Further research revealed that the randomness of the material's molecular pattern was the problem, and efforts were undertaken to bring order to the structure. After a significant investment of time, an additive material with a rod-like molecular structure was discovered that, when properly mixed in, caused the polymer molecules to become ordered (or aligned), increasing conductivity to more than twice previous levels (Fig. 3). With this improvement, a much thinner layer of polymer material, with lower resistance, could be achieved. Further development refined the use of this additive to create a high level of molecular consistency from batch to batch, opening the door to practical usage at a product level.



Fig. 2: Micro-cracking of ITO due to use of stylus.


Fig. 3: Development of conductive polymer from unordered to ordered structure to produce proper electron flow.

The next challenge was to develop the means and methods for applying the polymer to a flexible plastic-film surface. This polymer can be placed into solution using a water-based solvent, which then enables a simplified manufacturing process using roll coating, a well-understood process technology. Like any material, the polymer material has certain unique properties, one of which is the high alkalinity of the material in solution, and this must be considered in the process and equipment designs. This manufacturing process also provides environmental advantages, as the roll-coated PET film eliminates the large, expensive equipment and harsh chemicals associated with ITO vacuum deposition onto PET film.

Another major challenge was to create a constant polymer film thickness such that the end product has consistent electrical resistance and optical transmissivity values from batch to batch. This requires making the polymer layer thin enough that reasonable transparency is achieved, while simultaneously minimizing the electrical resistance that increases as the coating becomes thinner, an inversely proportional relationship. We strongly desire to achieve the same or better optical transmissivity as ITO across the 400–700-nm band of the visible spectrum, and to concurrently achieve less than 800 Ω per square unit area of electrical resistance, with the improvement of these key specification areas a continuing goal.

The continuing development by Fujitsu Laboratories, in partnership with Fujitsu Components, Ltd. in Japan, has resulted in an organic, conductive polymer material that can be readily applied to a PET film substrate. With this highly functional PET film, a robust resistive touch panel can be constructed at a cost only slightly greater than that of current ITO-based panels.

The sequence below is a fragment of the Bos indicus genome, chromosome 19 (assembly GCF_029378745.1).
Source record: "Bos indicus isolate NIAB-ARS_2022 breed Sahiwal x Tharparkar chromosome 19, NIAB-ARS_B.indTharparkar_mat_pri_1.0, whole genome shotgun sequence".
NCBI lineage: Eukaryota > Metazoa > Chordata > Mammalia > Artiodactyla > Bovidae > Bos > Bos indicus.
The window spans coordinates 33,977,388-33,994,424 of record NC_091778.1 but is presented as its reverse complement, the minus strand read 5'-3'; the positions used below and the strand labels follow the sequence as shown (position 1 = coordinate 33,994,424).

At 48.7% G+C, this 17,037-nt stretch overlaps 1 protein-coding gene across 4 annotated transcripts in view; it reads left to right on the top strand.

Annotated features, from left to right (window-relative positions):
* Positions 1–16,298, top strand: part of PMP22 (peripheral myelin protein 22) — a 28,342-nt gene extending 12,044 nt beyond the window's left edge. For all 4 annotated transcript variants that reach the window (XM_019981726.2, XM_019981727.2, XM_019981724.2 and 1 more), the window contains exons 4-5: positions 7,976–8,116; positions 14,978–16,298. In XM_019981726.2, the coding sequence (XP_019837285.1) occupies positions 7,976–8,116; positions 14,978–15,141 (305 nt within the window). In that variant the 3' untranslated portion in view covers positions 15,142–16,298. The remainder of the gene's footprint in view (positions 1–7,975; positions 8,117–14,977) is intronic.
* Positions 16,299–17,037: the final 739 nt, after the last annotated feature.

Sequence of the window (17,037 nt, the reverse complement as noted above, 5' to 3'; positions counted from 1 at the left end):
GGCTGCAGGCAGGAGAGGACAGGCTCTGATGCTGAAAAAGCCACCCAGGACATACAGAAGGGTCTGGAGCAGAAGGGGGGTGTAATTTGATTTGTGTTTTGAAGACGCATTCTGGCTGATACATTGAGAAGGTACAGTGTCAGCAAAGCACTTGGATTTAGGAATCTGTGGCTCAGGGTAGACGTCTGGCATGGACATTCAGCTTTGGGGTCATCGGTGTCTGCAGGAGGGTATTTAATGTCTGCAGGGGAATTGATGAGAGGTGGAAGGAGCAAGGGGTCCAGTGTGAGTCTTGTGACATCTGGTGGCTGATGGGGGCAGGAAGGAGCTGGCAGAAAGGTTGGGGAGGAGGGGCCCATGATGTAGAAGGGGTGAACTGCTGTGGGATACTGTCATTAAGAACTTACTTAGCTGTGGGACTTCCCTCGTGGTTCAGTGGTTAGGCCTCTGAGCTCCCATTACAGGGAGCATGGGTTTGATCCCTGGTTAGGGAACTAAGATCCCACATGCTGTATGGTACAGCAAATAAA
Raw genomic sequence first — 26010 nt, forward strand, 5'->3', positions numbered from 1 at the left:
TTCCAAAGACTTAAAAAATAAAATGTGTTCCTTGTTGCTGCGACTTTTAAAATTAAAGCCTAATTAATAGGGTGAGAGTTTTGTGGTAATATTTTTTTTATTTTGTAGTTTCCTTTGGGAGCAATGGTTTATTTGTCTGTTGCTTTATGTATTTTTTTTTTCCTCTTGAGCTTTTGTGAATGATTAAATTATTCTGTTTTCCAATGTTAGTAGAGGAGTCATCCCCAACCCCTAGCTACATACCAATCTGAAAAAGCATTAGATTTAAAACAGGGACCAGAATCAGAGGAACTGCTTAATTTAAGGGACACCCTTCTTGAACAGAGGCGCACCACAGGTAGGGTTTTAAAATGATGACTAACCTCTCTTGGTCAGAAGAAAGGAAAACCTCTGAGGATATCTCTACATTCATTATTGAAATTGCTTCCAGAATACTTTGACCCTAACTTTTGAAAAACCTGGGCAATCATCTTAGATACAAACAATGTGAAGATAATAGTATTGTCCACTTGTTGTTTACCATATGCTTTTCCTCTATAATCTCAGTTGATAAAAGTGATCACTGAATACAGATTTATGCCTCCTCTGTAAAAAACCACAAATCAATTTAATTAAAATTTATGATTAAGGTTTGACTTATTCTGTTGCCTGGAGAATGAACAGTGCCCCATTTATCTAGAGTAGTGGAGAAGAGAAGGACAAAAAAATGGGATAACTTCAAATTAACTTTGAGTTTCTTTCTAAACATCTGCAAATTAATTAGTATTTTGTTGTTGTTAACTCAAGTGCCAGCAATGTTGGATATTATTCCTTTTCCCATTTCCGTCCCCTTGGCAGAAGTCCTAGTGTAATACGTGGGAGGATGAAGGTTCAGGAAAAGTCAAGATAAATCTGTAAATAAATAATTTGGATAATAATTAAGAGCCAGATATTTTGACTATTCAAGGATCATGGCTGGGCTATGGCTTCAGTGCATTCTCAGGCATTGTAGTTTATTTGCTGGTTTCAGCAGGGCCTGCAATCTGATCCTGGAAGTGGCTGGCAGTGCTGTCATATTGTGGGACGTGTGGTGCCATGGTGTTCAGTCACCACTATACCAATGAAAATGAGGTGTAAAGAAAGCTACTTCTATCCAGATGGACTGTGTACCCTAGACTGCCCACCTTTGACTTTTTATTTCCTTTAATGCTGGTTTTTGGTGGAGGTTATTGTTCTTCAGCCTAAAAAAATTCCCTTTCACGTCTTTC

The inherent flexibility of the polymer is much less susceptible to damage when the PET film is flexed, even when a stylus creates a small radius bend in the PET film (Fig. 4). Clear evidence of this difference is provided in the accompanying scanning electron microscopy (SEM) images of material surface condition at the conclusion of wear testing – the ITO is clearly damaged, whereas the polymer material shows virtually no wear (Fig. 5).

When combined with a standard ITO-coated glass substrate, the resulting resistive-touch-panel structure has about 1% less transmissivity across the 400–700-nm portion of the spectrum, similar resistance per square unit area, and more than five times the operational life, when compared to a panel made with traditional ITO-coated PET film and ITO-coated glass. Another beneficial feature is that the transparent yellowish hue normally visible with ITO-coated PET film becomes a transparent blue-gray with the polymer-coated PET film, which tends to enhance LCD color image appearance.

While the combined achievements to date are very significant, development efforts will continue towards even higher-performance materials and products. Eventually, touch panels will be fabricated by using conductive polymer-coated glass substrates. However, the durability of ITO-coated glass is quite good, so the need for replacement is not nearly as great as for ITO-coated PET film.

Conductive-polymer panels have been demonstrated publicly for more than a year, and they are now in the final test phase prior to commencement of production. The current plan is to begin general sampling and customer field experience phases by January 2007, with the goal of full production by mid-2007.


1October 10, 2000. Alan J. Heeger, University of California, Santa Barbara, CA; Alan G. MacDiarmid, University of Pennsylvania, Philadelphia, PA; and Hideki Shirakawa, University of Tsukuba, Japan. •



Fig. 4: By performing a severe 35mm sliding test, a conductive-polymer touch panel demonstrated a lifetime that was five times greater than that for an ITO touch panel.


Fig. 5: Scanning electron microscopy (SEM) photographs of ITO versus polymer wear. The conductive polymer shows no damage after 2 X 105 slides.